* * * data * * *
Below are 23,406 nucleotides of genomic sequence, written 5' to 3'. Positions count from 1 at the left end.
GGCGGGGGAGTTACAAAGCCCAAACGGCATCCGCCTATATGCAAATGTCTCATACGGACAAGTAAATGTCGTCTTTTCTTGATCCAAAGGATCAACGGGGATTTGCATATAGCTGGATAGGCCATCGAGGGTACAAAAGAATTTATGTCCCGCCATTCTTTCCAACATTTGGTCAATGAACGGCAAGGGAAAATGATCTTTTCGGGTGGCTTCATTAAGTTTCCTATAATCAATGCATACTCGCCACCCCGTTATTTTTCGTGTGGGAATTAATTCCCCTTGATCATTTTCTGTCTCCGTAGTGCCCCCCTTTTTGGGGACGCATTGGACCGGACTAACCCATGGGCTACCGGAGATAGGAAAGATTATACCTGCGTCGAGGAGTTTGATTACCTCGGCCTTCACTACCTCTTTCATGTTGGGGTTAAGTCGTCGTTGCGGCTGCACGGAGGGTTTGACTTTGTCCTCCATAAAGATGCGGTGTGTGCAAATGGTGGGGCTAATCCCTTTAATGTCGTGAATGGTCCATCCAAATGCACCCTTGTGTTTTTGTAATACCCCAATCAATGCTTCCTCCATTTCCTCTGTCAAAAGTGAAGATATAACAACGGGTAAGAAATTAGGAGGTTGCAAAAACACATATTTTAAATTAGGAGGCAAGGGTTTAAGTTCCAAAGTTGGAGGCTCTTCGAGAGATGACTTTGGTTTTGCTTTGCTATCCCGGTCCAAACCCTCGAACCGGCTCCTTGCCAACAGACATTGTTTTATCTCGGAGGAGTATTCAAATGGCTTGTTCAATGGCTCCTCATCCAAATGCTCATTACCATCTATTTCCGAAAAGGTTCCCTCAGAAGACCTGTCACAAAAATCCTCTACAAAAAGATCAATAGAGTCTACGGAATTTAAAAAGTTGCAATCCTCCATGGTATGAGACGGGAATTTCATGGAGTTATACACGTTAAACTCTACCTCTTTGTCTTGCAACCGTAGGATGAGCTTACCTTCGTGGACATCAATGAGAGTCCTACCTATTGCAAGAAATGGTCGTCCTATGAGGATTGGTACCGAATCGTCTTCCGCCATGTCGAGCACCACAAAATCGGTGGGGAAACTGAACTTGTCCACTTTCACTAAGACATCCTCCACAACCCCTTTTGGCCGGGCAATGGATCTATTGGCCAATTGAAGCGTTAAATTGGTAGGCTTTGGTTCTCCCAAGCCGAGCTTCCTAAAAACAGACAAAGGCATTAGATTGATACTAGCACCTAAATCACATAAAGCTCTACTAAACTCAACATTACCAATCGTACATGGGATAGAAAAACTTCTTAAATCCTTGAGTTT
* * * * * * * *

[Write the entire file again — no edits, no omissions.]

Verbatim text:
Below are 23,406 nucleotides of genomic sequence, written 5' to 3'. Positions count from 1 at the left end.
GGCGGGGGAGTTACAAAGCCCAAACGGCATCCGCCTATATGCAAATGTCTCATACGGACAAGTAAATGTCGTCTTTTCTTGATCCAAAGGATCAACGGGGATTTGCATATAGCTGGATAGGCCATCGAGGGTACAAAAGAATTTATGTCCCGCCATTCTTTCCAACATTTGGTCAATGAACGGCAAGGGAAAATGATCTTTTCGGGTGGCTTCATTAAGTTTCCTATAATCAATGCATACTCGCCACCCCGTTATTTTTCGTGTGGGAATTAATTCCCCTTGATCATTTTCTGTCTCCGTAGTGCCCCCCTTTTTGGGGACGCATTGGACCGGACTAACCCATGGGCTACCGGAGATAGGAAAGATTATACCTGCGTCGAGGAGTTTGATTACCTCGGCCTTCACTACCTCTTTCATGTTGGGGTTAAGTCGTCGTTGCGGCTGCACGGAGGGTTTGACTTTGTCCTCCATAAAGATGCGGTGTGTGCAAATGGTGGGGCTAATCCCTTTAATGTCGTGAATGGTCCATCCAAATGCACCCTTGTGTTTTTGTAATACCCCAATCAATGCTTCCTCCATTTCCTCTGTCAAAAGTGAAGATATAACAACGGGTAAGAAATTAGGAGGTTGCAAAAACACATATTTTAAATTAGGAGGCAAGGGTTTAAGTTCCAAAGTTGGAGGCTCTTCGAGAGATGACTTTGGTTTTGCTTTGCTATCCCGGTCCAAACCCTCGAACCGGCTCCTTGCCAACAGACATTGTTTTATCTCGGAGGAGTATTCAAATGGCTTGTTCAATGGCTCCTCATCCAAATGCTCATTACCATCTATTTCCGAAAAGGTTCCCTCAGAAGACCTGTCACAAAAATCCTCTACAAAAAGATCAATAGAGTCTACGGAATTTAAAAAGTTGCAATCCTCCATGGTATGAGACGGGAATTTCATGGAGTTATACACGTTAAACTCTACCTCTTTGTCTTGCAACCGTAGGATGAGCTTACCTTCGTGGACATCAATGAGAGTCCTACCTATTGCAAGAAATGGTCGTCCTATGAGGATTGGTACCGAATCGTCTTCCGCCATGTCGAGCACCACAAAATCGGTGGGGAAACTGAACTTGTCCACTTTCACTAAGACATCCTCCACAACCCCTTTTGGCCGGGCAATGGATCTATTGGCCAATTGAAGCGTTAAATTGGTAGGCTTTGGTTCTCCCAAGCCGAGCTTCCTAAAAACAGACAAAGGCATTAGATTGATACTAGCACCTAAATCACATAAAGCTCTACTAAACTCAACATTACCAATCGTACATGGGATAGAAAAACTTCTTAAATCCTTGAGTTT